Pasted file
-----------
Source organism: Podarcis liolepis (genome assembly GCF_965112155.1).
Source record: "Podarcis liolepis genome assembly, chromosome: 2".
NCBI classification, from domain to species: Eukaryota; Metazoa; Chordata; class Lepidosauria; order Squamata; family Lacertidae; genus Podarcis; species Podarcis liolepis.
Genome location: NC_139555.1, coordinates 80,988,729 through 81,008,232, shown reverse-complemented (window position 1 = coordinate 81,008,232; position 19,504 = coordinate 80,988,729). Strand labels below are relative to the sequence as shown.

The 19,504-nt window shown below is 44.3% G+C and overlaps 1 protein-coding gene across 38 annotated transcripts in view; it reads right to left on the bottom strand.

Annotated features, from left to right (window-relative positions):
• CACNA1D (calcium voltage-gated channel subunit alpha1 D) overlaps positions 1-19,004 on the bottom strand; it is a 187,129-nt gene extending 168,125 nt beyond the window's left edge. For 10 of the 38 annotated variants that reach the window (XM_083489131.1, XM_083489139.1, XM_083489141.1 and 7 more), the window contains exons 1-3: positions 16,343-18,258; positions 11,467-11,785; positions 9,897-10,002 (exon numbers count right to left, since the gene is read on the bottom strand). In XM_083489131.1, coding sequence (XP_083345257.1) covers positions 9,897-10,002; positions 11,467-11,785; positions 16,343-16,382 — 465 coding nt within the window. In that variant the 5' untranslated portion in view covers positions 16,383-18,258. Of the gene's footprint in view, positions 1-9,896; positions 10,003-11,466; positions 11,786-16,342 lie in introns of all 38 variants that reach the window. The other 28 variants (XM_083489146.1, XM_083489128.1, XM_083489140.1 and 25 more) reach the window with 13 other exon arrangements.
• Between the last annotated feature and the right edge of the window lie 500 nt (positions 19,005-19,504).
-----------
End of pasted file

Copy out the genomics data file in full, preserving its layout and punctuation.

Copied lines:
Source organism: Podarcis liolepis (genome assembly GCF_965112155.1).
Source record: "Podarcis liolepis genome assembly, chromosome: 2".
NCBI classification, from domain to species: Eukaryota; Metazoa; Chordata; class Lepidosauria; order Squamata; family Lacertidae; genus Podarcis; species Podarcis liolepis.
Genome location: NC_139555.1, coordinates 80,988,729 through 81,008,232, shown reverse-complemented (window position 1 = coordinate 81,008,232; position 19,504 = coordinate 80,988,729). Strand labels below are relative to the sequence as shown.

The 19,504-nt window shown below is 44.3% G+C and overlaps 1 protein-coding gene across 38 annotated transcripts in view; it reads right to left on the bottom strand.

Annotated features, from left to right (window-relative positions):
• CACNA1D (calcium voltage-gated channel subunit alpha1 D) overlaps positions 1-19,004 on the bottom strand; it is a 187,129-nt gene extending 168,125 nt beyond the window's left edge. For 10 of the 38 annotated variants that reach the window (XM_083489131.1, XM_083489139.1, XM_083489141.1 and 7 more), the window contains exons 1-3: positions 16,343-18,258; positions 11,467-11,785; positions 9,897-10,002 (exon numbers count right to left, since the gene is read on the bottom strand). In XM_083489131.1, coding sequence (XP_083345257.1) covers positions 9,897-10,002; positions 11,467-11,785; positions 16,343-16,382 — 465 coding nt within the window. In that variant the 5' untranslated portion in view covers positions 16,383-18,258. Of the gene's footprint in view, positions 1-9,896; positions 10,003-11,466; positions 11,786-16,342 lie in introns of all 38 variants that reach the window. The other 28 variants (XM_083489146.1, XM_083489128.1, XM_083489140.1 and 25 more) reach the window with 13 other exon arrangements.
• Between the last annotated feature and the right edge of the window lie 500 nt (positions 19,005-19,504).